Older workers – How to utilise older workers’ resources in business?

The amount of older persons in the total population will increase significantly in the coming decades in Europe. There are many explaining factors to this development i.a. fertility rates among women has decreased, life expectancy of individuals has risen and a greater proportion of the post-war baby-boom generation is retiring. (Eurostat 2016.) This development causes that competition of skilful employees is greater between organisations in the near future when the workforce is shrinking. It means challenges for organisations to attract new employees but at the same retain their current ageing employees. HR-professionals need to find solutions to utilise resources of their older workers and find the ways to keep them longer in their service even though advanced age workers may be perceived more as a problem than as a resource for business.


First, this essay will give insights to following concepts: older worker, old age and different definitions of age which are important to understand when concentrating on advanced age of workers. Second, elements of attitudes in work environment are presented. After that the essay concentrates to main ideas about older age workersage of workers as a problem or as a resource in business. Third, it will be showed how organisations can utilise older workers’ resources and finally, conclusions will follow.

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Motives and the “Big three”

Motives are internal states that arouse and direct our behaviour toward specific objects or goals. Motive can be caused by deficit, a lack of something (e.g. hunger -> food). They differ on intensity depending on person’s circumstances and are often based on needs, states of tension within a person. When the need is satisfied, tension is reduced. Motives cause people to perceive, think and act in the ways that satisfy the needs and people are not always aware of them.


Henry Murray (1938) thought that “a need refers to a potentiality or readiness to respond in a certain way under certain given circumstances”. Needs organise perception, guiding us to ‘see’ what we want (need) to see. For example if a person has not eaten, he has a need for food. The motive behind this need is hunger. In this point, an individual can have thoughts and fantasies about food (hamburgers, pizzas ice creams, just a mention a few :) ). Our behaviour guide us to satisfy the need we are going trough at the moment. When we are feeling hungry we might go to store, buy food, cook it and eat it.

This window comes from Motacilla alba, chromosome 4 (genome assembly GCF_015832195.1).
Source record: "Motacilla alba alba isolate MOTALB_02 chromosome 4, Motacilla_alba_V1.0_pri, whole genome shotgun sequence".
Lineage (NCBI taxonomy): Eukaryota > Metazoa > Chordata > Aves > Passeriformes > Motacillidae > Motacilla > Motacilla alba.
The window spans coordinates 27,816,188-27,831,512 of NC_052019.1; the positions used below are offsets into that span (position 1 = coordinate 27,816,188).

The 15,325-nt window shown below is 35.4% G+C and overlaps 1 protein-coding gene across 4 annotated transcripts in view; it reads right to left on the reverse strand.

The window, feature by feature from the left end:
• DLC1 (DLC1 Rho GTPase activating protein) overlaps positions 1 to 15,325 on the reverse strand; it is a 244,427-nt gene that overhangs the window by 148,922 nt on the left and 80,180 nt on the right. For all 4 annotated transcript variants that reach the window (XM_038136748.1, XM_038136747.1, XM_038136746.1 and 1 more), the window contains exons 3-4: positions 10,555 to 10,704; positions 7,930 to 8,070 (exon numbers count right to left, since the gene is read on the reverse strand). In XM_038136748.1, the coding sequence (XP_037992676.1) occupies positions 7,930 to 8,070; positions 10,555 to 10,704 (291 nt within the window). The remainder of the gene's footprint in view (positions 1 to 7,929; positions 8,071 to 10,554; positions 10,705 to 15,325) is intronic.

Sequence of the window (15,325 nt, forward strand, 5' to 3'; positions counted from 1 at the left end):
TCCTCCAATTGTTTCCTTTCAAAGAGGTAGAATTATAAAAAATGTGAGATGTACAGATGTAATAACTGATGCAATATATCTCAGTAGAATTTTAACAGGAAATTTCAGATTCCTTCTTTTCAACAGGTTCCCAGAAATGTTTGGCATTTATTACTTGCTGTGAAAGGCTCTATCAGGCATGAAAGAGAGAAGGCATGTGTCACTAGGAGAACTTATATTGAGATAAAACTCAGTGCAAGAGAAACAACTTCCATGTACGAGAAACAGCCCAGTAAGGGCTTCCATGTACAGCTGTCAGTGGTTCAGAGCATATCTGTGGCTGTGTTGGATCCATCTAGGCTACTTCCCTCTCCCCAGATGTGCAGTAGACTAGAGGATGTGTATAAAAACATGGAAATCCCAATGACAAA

Research of motives have concentrated on a small set of motives. These are need for achievement, power and intimacy which are described to be the most important motives for human behaviour, “Big three”.

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Attention – a limited resource?


Attention can be defined as a concentration of mental activity that allows you to take in limited portion of information available both of your sensory world and memory. Attention work as a gatekeeper. If certain information do not get attention, it has no existence in your cognitive system. This emphasises the view of attention as a limited resource.


Attention tasks

The fact that attention is divided, explains why attention might be seen as a limited resource. In divided-attention task person is trying to pay attention to two kinds of simultaneous messages at the same time and tries to respond to these messages appropriately (for example teacher’s lecture and nearby conversation). In both tasks accuracy suffer. When tasks involve movement, speed can lower down (e.g. speaking in a phone when walking -> walking will get slower).

If person is multitasking, he is trying to concentrate on two tasks at the same time. It restricts the limits of attention and working and long-term memory. For example, when a person is driving a car and speaks on a phone (even when with hands-free), attention what happens in visual field is reduced.

Selective-attention task allows people to to pay attention to certain kinds of information, while ignoring other ongoing information. This makes our everyday life a bit easier. Selective attention also emphasise, that attention is seen as a limited resource. There are four kind of selective-attention tasks that clarify in which ways our attention is limited and selective. These are dichotic listening, the Stroop effect, visual search and saccadic eye movement. Next I am going to present these and show, how they support the fact that attention is limited.

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